Myth 3: Conventional farming is necessary to feed the world
We’ve all heard proponents of conventional agriculture claim that organic farming is a recipe for global starvation because it produces lower yields. The most extensive yield comparison to date, a 2015 meta-analysis of 115 studies, found that organic production averaged almost 20 percent less than conventionally grown crops, a finding similar to those of prior studies. But the study went a step further, comparing crop yields on conventional farms to those on organic farms where cover crops were planted and crops were rotated to build soil health. These techniques shrank the yield gap to below 10 percent.
The authors concluded that the actual gap may be much smaller, as they found “evidence of bias in the meta-dataset toward studies reporting higher conventional yields.” In other words, the basis for claims that organic agriculture can’t feed the world depend as much on specific farming methods as on the type of farm.
Consider too that about a quarter of all food produced worldwide is never eaten. Each year the United States alone throws out 133 billion pounds of food, more than enough to feed the nearly 50 million Americans who regularly face hunger.
Building Healthy Soil
Conventional farming practices that degrade soil health undermine humanity’s ability to continue feeding everyone over the long run. Regenerative practices like those used on the farms and ranches David visited show that we can readily improve soil fertility
David no longer see debates about the future of agriculture as simply conventional versus organic. In his view, we’ve oversimplified the complexity of the land and underutilized the ingenuity of farmers. He now sees adopting farming practices that build soil health as the key to a stable and resilient agriculture. And the farmers he visited had cracked this code, adapting no-till methods, cover cropping and complex rotations to their particular soil, environmental and socioeconomic conditions.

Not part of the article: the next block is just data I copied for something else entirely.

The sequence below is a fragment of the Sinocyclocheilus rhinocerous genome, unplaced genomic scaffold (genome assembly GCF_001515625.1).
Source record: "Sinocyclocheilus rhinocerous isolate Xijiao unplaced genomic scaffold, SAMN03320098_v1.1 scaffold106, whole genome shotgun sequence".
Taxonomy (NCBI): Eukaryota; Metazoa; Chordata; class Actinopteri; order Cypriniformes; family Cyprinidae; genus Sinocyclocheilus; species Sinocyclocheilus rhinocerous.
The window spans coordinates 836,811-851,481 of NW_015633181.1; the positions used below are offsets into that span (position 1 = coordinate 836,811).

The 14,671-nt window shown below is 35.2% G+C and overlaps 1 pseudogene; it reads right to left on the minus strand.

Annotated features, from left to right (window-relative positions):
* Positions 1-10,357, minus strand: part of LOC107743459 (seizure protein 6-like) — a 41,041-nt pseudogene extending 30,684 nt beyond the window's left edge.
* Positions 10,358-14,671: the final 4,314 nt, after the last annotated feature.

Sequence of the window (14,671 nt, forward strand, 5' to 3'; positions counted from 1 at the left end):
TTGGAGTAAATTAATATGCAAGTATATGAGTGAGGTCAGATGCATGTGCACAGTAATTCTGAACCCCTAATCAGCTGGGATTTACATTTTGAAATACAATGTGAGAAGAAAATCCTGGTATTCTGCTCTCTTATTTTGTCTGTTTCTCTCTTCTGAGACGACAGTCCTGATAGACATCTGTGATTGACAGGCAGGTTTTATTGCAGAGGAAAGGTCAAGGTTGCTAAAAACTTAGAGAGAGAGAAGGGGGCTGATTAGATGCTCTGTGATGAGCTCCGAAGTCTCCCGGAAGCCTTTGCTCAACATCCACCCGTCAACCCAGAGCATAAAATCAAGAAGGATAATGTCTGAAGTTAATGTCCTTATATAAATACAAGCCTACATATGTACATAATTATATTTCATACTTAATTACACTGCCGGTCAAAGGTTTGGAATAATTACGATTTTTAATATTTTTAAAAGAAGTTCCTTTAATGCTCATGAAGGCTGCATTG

Whether they were organic or still used some fertilizers and pesticides, the farms he visited that adopted these transformational practices all reported harvests that consistently matched or exceeded those from neighboring conventional farms after a short period. Another message was as simple as it was clear: Farmers who restored their soil used fewer inputs to produce higher yields, which translated into higher profits.
No matter how one looks at it, we can be certain that agriculture will soon face another revolution. For agriculture today runs on abundant, cheap oil for fuel and to make fertilizer – and our supply of cheap oil will not last forever.
So how do we speed the adoption of a more resilient agriculture? Creating demonstration farms would help, as would carrying out system-scale research to evaluate what works best to adapt specific practices to general principles in different settings.
We also need to reframe our agricultural policies and subsidies. It makes no sense to continue incentivizing conventional practices that degrade soil fertility. We must begin supporting and rewarding farmers who adopt regenerative practices.
Once we see through myths of modern agriculture, practices that build soil health become the lens through which to assess strategies for feeding us all over the long haul. Why is David so confident that regenerative farming practices can prove both productive and economical? The farmers David met showed him they already are.
Ref: David R. Montgomery Professor of Earth and Space Sciences, University of Washington